I worked in an office for a year (opposite of freelance work) and a half after I graduated with my Master’s degree. I learned a lot about office politics, nonprofit businesses, social work, and so much more about business and real world work. But I learned even more about what I want from my career, what I’m good at, and what my limits are as far as family versus career time. I loved the work I was doing and had tremendous freedom and support to make the position my own from my director. The biggest problem was creating separation between work, family, and me time.
After spending significant time thinking and talking with my husband, I decided to look for a new job. I ended up in a contract position that was better than I could have hoped for as far as pay and ability to create time for myself and my family. Then, my old agency asked me to do some freelance work for them. While I was concerned about falling back into what had been an unhealthy working situation for me, I also truly wanted to finish up the projects I had started in my previous position. I knew the work better than anyone and a part of me wanted to *prove* that I could do the work. Furthermore, since I’m just starting out in my career, I knew the experience and opportunity would be invaluable. With careful consideration, I took the opportunity and added contract consultant to my resume. Three aspects of working from home have been the greatest challenge for me during my freelance work: space, time, and focus.
Challenges in Freelance Work
My home office is a desk and a few bookshelves in my front room and several bags I carry with me when I’m out visiting clients for the contract position. This little office space was the only option I had given the space constraints of my little home. Fortunately, I was able to create my work space from items we already had in our home and garage, with a few donations from family. Additionally, in my space I have the key features needed to work from home: internet, laptop, phone, and coffee. The one rule is my children aren’t allowed to touch my desk without permission. They’re not perfect at this. My dry erase board is hard to resist, but so far, so good.
TIME: I no longer get paid by the hour or receive a salary. My pay is by work completed. What’s more, with three young children, one needy dog, and family and friends, my time is precious. When I’m working, I’m working and getting things done. I try not to waste time on Facebook or other time sucks that I LOVE TO WASTE TIME ON when I’m working. I sit down at my desk, with my coffee, and I work. I schedule work times for when my children and husband aren’t home, as much possible, so that there’s a clear separation between work and family time. In addition to scheduling work time, I also schedule my own playtime, time for me to see friends or go to the yoga class. This is important no matter how hard a time I have making time. My own playtime does have to overlap with family time, but I consider that a draw because personal time makes me better able to be present and patient when I’m with my family. It’s something I wasn’t getting when I was working at my old job, and it’s one of the key reasons why I had so much difficulty finding space between work and family time.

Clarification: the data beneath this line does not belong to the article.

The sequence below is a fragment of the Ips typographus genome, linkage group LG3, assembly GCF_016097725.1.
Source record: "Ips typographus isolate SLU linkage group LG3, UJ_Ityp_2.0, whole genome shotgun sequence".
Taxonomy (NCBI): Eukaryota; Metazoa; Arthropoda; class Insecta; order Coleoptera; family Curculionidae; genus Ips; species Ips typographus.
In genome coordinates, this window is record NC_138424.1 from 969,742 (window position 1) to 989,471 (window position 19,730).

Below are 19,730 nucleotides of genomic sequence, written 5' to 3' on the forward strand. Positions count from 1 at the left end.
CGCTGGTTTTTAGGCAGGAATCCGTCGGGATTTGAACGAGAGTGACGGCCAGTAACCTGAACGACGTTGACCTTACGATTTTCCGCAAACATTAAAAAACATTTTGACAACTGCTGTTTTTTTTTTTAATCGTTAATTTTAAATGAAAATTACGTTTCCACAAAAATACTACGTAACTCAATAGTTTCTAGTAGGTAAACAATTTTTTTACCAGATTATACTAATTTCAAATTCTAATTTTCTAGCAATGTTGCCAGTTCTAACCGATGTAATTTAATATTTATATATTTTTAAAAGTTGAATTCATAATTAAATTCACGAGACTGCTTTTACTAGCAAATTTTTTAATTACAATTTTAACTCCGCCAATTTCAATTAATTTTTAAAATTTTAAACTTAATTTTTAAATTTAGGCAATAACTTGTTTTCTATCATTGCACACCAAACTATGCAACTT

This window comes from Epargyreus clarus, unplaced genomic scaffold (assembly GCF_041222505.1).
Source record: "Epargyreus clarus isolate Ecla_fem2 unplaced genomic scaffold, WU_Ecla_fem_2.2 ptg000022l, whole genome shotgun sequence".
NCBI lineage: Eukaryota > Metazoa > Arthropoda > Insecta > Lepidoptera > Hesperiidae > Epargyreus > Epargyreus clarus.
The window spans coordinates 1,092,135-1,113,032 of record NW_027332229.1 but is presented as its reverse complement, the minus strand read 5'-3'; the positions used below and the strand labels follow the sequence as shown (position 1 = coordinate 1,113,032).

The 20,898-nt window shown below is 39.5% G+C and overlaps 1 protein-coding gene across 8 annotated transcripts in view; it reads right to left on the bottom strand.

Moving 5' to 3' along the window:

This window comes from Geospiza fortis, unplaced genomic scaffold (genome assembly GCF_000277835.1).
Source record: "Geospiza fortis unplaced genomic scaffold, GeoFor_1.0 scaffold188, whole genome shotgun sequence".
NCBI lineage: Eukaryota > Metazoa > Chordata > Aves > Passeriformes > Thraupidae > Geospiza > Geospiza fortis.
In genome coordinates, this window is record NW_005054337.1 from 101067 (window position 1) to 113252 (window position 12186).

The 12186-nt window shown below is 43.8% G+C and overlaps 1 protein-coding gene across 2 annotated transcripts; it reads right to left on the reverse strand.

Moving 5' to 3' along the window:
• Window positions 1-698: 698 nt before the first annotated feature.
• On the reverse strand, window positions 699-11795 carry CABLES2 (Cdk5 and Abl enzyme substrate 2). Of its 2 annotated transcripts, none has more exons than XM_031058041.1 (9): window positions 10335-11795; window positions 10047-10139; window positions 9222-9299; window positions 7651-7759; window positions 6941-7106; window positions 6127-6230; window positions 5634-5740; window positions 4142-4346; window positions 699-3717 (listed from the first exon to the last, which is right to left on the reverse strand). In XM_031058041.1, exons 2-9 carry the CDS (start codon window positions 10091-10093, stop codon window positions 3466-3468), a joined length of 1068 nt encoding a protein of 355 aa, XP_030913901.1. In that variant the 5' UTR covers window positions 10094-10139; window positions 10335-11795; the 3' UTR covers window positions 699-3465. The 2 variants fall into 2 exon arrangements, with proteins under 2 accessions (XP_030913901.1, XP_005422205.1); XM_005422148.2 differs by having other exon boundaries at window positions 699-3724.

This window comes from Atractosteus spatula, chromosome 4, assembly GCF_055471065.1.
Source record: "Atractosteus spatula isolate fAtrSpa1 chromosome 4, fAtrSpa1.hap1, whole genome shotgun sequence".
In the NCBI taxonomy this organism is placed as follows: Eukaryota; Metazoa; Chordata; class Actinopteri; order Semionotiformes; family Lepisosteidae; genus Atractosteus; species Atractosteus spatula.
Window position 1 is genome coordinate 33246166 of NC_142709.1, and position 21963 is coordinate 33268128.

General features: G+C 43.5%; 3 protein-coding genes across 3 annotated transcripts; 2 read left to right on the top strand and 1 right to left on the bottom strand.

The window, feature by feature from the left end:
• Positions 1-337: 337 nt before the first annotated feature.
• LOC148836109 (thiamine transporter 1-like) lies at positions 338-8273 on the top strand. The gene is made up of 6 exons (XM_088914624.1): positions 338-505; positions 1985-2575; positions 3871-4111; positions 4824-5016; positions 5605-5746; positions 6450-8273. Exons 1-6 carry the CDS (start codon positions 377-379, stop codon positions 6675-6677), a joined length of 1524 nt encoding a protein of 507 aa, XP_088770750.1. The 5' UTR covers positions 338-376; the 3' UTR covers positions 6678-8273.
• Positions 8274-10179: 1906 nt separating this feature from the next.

FOCUS: I have a hard time being focus … SQUIRREL!!!! Laundry! Dishes! Doctor Who! Firefly! AAACK! As I was saying, I have a difficult time focusing. In school, I was a bit of a mess and the “process” I developed to get work done made my sister’s eyes roll back in her head, and it wasn’t sustainable in the long run because it involved copious amounts of pastries and coffee from the local coffeehouse. Thus, I needed to develop a new, grown-up system that would allow me to focus on my work, which would free up time for family and me. Now, I won’t bother telling you my process since I believe it’s unique to my needs and personality (it involves coffee and some self-talk along with setting achievable small goals). What I will say is that I do what works for me. My recommendation to anyone who asked would be, “Do what works for you.” For the record, this is also the parenting advice I’ve repeated to clients and I repeat when I give parenting talks in public.
Working from home and freelance work consulting is new to me. I’m still in the adjustment period, but I can say that I am making this work for me, my family, and my clients. Branching out, trying new things, and believing in myself has given me this opportunity to do work I love, support my family, and be home more often with patience, a feeling of being present, and connection to the people I love most. I don’t believe it would work for everyone, and I don’t know how long this will work for me, but for now, I love it and can’t wait to see what’s next.
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